I appreciate that Brandon Belt doesn’t want to capitulate fully to Clayton Kershaw. There’s pride involved. It’s a Texas high school pride thing. One minute Belt has his first career hit against Kershaw, and the next he’s 3-for-45 against him with a squillion strikeouts. The pendulum just has to swing back the other way, and he’ll be 9-for-12, and then that will be a thing. Baseball, man.
Except, no. The Dodgers were shifting against Belt all night with a one-run lead. Just bunt. JUST BUNT. TAKE THE SINGLE AGAINST CLAYTON KERSHAW.
There was an at-bat where Belt didn’t strike out. He hit a ball into the shift. The Dodgers were saying, "Here, take this single" and he was like, "No, that’s okay, I’m going to hit a single! Aw, bananas, you took my single away."
Bunt. Practice it. Go home and get some bunts in. Bunt.
* * *
And then there was the inning where the Giants had a runner on third base with one out. All it would take was a fly ball. All it would take was a slowly hit chopper. All it would take was a broken bat, a grounder deep in the hole, a wild pitch, a balk, a double play that couldn’t be turned. All it would take was a little luck and a ball put in play.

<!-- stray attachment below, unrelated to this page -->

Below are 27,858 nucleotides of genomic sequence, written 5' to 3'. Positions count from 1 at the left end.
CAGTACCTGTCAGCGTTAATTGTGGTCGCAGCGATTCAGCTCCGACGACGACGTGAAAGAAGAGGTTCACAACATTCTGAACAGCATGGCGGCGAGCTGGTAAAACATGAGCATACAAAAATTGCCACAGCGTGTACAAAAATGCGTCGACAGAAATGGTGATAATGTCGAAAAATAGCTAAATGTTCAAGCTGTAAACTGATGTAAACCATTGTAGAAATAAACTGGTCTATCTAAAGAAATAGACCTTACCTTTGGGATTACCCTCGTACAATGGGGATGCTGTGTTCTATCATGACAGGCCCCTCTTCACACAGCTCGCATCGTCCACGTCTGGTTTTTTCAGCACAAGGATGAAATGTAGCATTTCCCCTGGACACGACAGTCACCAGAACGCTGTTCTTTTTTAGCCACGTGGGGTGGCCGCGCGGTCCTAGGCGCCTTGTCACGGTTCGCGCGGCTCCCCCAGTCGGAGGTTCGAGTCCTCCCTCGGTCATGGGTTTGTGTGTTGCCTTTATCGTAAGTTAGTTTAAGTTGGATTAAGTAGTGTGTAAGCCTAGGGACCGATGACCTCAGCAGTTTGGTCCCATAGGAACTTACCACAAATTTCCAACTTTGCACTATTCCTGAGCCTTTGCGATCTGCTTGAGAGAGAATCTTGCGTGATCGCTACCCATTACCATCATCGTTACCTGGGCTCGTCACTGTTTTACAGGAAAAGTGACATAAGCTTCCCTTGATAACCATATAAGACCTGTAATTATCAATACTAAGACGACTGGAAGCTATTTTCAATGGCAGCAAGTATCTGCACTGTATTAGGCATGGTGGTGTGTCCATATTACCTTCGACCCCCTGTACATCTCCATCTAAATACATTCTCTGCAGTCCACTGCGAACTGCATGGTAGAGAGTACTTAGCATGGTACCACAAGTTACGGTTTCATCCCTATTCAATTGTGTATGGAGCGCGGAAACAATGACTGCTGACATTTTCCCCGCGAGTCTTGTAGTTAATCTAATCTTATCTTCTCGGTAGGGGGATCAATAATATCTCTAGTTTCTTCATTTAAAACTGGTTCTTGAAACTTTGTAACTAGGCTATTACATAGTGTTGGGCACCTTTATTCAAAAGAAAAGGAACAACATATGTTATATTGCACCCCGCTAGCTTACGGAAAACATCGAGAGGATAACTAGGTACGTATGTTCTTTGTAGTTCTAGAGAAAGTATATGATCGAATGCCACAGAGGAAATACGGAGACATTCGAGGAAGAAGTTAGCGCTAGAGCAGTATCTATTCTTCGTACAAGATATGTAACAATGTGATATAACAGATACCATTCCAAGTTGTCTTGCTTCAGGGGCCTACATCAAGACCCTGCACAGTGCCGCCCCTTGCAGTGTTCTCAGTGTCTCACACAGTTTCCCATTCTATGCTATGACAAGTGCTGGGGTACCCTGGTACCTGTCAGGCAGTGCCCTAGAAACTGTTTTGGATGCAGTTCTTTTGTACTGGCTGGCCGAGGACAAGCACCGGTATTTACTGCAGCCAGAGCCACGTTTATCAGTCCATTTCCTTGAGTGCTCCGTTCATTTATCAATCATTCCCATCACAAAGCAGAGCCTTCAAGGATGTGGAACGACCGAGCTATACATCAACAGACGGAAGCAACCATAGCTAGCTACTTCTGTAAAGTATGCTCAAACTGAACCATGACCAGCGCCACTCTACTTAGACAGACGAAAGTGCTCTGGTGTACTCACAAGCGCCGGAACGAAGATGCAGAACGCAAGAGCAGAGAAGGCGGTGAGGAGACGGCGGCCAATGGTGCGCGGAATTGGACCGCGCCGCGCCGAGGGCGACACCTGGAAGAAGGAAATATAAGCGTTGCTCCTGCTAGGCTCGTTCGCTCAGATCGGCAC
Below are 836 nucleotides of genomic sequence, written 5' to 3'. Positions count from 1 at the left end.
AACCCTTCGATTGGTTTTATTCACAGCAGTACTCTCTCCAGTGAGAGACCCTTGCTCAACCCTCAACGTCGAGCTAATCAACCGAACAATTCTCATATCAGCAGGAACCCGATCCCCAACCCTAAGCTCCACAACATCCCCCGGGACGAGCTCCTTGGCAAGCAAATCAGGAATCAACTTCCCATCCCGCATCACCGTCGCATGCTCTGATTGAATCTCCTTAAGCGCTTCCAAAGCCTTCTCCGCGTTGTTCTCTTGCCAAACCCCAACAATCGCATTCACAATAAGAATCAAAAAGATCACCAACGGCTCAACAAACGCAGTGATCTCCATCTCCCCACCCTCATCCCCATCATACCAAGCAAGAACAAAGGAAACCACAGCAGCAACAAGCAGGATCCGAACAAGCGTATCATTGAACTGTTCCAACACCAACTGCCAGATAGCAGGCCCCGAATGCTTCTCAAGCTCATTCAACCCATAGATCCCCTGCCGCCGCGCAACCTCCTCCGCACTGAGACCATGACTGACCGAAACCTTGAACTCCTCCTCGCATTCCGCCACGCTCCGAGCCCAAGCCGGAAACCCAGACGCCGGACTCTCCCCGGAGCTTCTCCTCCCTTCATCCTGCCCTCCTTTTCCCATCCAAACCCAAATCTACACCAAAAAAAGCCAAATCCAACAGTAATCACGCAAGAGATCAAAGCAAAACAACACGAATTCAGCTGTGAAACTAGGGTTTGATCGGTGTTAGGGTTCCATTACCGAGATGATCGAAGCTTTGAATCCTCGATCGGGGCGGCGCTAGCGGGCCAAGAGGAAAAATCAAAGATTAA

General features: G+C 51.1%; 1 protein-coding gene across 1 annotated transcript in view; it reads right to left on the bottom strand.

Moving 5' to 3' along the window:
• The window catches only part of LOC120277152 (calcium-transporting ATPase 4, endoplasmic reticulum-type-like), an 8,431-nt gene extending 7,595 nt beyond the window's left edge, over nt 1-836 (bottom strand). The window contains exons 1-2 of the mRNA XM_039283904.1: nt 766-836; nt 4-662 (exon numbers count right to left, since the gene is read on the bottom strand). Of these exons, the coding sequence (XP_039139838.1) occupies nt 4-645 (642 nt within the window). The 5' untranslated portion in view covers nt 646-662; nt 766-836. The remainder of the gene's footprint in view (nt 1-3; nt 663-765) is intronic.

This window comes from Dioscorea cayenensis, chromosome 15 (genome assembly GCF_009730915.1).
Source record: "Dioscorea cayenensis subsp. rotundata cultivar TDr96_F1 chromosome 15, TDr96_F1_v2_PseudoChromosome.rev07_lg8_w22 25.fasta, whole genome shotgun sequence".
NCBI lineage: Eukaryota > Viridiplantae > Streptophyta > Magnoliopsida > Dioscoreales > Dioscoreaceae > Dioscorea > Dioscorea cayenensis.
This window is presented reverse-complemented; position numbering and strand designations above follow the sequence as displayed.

That’s when Jarrett Parker stepped to the plate against Clayton Freaking Kershaw.
This isn't to slam Parker. He has a bright future in some capacity, and he’s not within a parsec of the starting lineup if the Giants are healthy. He was put in a horrible position. It’s like someone throwing me a wrench and yelling, "FIX THIS MUSTANG, THE TRANSMISSION IS SCREWED, HURRY." That transmission isn't getting fixed. And Parker isn't hitting Kershaw.
Reminder: If you extrapolated Parker’s Triple-A strikeout rate over a full 162-game season, he would shatter the Giants’ single-season strikeout record. That’s his Triple-A rate. There aren’t a lot of Kershaws in Triple-A.
That meant you had the best strikeout pitcher in baseball against one of the sketchiest contact hitters in baseball in a situation where a strikeout was murder.
Kershaw is basically a murderer. You read it here first.
Valued Twitter user Michael Erler wondered why the Giants didn’t squeeze. I’ll admit, I didn’t think of it. But, yeah, why didn’t they squeeze? It’s not like anyone was holding out hope for a Parker splash hit in that situation. Team Squeeze in that situation, now and forever.
* * *
Deep breaths. Johnny Cueto is still a beautiful man. He pitched fantastically. He deserved to win, deserved some sort of reward for matching Kershaw inning-for-inning like that.
He’s still on the team. He’s still on our side. Deep breaths.
You know, if the Royals drafted Kershaw instead of Luke Hochevar, maybe the Giants don't win in 2014. Think about it. And now think about how glad you are to have Cueto.